A lot of people struggle with making goals they stick to for all sorts of things, writers included. So, today we’ll be talking about how to make goals you’ll actually follow through! The main thing is the type of goal you set for yourself, so let’s get started!
The Goal System
One of the best ways I like to create goals is by using the S.M.A.R.T Goal system. While I’d applied a lot of aspects beforehand, I learned about the system name a few years ago when I became a volunteer tutor at my school, and we used this for the academic goals of students.
The letters stand for different elements of the goal; Specific, Measured, Attainable, Relevant, and Timed. I’m not sure how widespread the system is, but it’s really useful for ensuring you’ll meet your goals!
Let’s dive into the different elements.
A goal should be specific, rather than just a vague notion of what you’d like to do. Rather than “I will write,” you could have a goal that starts at “I will write the first chapter of my novel.”
Get as specific as possible, because this will make the goal much clearer in your mind. Being specific makes you identify what exactly you are looking to accomplish, and gives you a more concrete idea of when you’ve completed it.
Your goals also need to be quantifiable. Goals like “Become an awesome writer,” are impossible to measure, so you’ll never really know if you achieve them, and you won’t have any clue how. Instead, maybe start at “Practice writing and read an article of writing advice everyday.”
Make sure that you have a finite quantity t your goal, or else it won’t really go anywhere (and you won’t be able to tell if it does!).
Your goals need to be something you can realistically achieve. “Be the best writer ever,” isn’t something that can be objectively achieved, so it can’t be your goal. Just like “Write 500, 000 pages per day,” wouldn’t be possible.
Pick a goal that challenges you, but that isn’t so far out there you can never reach it. It’s great to have big aspirations, keep those, but when it comes to setting target goals it’s best to stick to things you have the capability to achieve. It only discourages you to feel that you fail constantly to meet your goals, so set ones that are actually possible for you. When you attain those goals, the reward you feel is often what drives you to continue with meeting them!
Why is the goal important to you? It’s important to make goals that are important to you, or you won’t have the motivation to follow them. If you don’t like horror books in the slightest, why do you have a goal to read one every week? How is it benefiting you?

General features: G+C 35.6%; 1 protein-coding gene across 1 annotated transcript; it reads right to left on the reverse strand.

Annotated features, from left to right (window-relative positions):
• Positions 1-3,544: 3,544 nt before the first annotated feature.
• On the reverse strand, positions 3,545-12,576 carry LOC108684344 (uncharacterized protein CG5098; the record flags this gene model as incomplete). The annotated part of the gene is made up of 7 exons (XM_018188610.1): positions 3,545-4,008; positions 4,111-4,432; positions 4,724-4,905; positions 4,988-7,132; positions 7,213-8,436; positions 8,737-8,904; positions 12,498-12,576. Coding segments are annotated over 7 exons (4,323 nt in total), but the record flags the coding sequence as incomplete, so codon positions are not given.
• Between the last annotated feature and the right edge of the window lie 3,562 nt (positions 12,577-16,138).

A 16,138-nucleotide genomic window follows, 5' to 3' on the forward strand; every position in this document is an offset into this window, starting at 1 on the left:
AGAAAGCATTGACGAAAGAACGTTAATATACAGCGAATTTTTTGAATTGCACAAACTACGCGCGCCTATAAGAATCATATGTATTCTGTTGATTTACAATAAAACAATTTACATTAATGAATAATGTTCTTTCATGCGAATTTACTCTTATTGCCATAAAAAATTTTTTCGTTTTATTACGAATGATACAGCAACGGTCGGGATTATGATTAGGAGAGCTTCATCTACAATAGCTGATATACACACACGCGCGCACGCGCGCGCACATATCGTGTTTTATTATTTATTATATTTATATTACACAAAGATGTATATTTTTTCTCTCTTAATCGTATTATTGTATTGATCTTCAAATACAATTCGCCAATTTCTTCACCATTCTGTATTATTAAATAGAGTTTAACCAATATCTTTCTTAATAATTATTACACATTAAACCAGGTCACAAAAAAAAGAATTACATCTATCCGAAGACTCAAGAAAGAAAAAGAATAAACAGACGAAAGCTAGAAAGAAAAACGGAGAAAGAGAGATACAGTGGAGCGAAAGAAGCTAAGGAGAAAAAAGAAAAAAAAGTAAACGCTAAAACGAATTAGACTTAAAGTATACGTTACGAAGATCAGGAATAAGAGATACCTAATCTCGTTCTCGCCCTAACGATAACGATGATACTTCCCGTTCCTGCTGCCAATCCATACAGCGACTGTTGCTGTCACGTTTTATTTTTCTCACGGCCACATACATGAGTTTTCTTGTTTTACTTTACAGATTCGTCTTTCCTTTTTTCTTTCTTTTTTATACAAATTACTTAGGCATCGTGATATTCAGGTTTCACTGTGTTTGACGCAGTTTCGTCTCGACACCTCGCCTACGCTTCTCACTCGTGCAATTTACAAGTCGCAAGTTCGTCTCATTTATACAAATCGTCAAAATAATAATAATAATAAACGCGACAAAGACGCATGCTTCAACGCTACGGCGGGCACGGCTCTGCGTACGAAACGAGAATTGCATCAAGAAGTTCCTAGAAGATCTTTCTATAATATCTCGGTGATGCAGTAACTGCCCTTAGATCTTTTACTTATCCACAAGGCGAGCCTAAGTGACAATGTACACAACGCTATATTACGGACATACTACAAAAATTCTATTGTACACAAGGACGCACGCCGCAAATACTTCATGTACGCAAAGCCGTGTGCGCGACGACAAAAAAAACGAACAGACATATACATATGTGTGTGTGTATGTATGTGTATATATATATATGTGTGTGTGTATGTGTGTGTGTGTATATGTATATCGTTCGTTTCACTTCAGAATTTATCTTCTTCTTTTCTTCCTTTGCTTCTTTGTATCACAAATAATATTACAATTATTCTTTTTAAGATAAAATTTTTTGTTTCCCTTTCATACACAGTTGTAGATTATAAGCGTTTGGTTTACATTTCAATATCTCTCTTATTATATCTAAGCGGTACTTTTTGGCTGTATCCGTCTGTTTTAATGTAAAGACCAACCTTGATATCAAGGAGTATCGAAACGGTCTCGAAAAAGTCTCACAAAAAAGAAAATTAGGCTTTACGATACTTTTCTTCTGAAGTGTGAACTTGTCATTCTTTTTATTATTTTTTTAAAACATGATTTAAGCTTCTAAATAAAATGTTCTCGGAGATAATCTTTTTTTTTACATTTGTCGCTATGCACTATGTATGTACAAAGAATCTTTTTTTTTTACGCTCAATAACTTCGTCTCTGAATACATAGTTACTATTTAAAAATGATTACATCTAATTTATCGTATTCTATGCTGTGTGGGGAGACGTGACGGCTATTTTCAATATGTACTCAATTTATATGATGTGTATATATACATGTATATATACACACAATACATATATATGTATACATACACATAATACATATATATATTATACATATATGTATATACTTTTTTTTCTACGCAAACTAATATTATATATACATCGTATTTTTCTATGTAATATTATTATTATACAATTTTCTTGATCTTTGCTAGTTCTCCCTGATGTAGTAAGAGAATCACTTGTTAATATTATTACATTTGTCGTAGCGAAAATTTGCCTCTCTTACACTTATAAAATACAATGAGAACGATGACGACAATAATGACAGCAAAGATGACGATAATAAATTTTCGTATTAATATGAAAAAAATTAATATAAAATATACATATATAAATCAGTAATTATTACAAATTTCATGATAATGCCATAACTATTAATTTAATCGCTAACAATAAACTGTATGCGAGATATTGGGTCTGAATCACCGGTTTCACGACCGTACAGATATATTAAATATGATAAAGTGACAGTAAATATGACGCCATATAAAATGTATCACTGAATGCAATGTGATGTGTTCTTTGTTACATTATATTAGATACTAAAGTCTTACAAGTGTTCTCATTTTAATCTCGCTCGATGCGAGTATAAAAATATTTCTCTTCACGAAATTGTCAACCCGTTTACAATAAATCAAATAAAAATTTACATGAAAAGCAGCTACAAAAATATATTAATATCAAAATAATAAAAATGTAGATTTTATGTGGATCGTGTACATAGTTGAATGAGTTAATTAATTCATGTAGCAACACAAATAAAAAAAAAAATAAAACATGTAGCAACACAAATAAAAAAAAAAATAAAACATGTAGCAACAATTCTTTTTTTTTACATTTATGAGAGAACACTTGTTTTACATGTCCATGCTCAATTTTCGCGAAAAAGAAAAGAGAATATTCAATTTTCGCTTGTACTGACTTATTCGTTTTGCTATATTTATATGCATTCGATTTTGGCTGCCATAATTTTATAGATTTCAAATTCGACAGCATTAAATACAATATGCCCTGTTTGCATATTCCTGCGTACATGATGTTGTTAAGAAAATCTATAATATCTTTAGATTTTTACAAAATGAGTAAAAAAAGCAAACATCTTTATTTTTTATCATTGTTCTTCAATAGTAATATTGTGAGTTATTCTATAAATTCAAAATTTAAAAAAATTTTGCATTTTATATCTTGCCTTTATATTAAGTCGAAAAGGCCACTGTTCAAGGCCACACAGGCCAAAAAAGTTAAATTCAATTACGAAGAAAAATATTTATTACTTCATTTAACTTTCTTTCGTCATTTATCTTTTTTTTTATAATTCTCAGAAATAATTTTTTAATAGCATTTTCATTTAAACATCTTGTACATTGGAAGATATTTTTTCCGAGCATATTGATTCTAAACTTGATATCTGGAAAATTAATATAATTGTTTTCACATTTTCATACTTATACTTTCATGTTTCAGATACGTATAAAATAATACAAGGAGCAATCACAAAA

Make goals that you are passionate about, that you have some reason to work towards. Rather than setting goals that don’t matter to you, focus on what’s important. Maybe your beta readers pointed out some unnatural dialogue, and you really want to improve–that can be a good motivation for a goal such as “I will take notes of nearby dialogue every morning at the coffee shop, and practice by using them in at least one quick story/scene.”
This might be the most important point. If you don’t give yourself a deadline, the odds are it won’t get done. It can just get pushed off and pushed off, because there’s no pressure at all. Goals like we did before, “I will finish the first chapter of my novel,” are great to start with, but we need to add more. Try, “I will finish the first chapter of my novel by Tuesday night, through writing 250 words each day.”
By adding a deadline, you can hold yourself more accountable for your goals. No timeline means no need to finish.
In short, make sure that your goals are specific, measured, attainable, relevant, and timed. Ask yourself:
What exactly does my goal entail?
How will I know I’ve achieved it?
Is it possible to achieve?
Why do I want to achieve it?
How long do I have to achieve it?
Do you have another way of setting goals you stick to? Do you use the S.M.A.R.T system?
Thanks so much for reading! 🙂 I post new content on Saturdays, so be sure to follow and stay up-to-date!
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I’d love to hear your thoughts, so feel free to drop a comment, or contact me! You can find me @smpearceauthor on social media, and at email@example.com 🙂
Also, if you want an awesome YA dystopian/sci-fi book to read, check out OUTLIERS 😉
With all of this in mind, go out and write your masterpiece!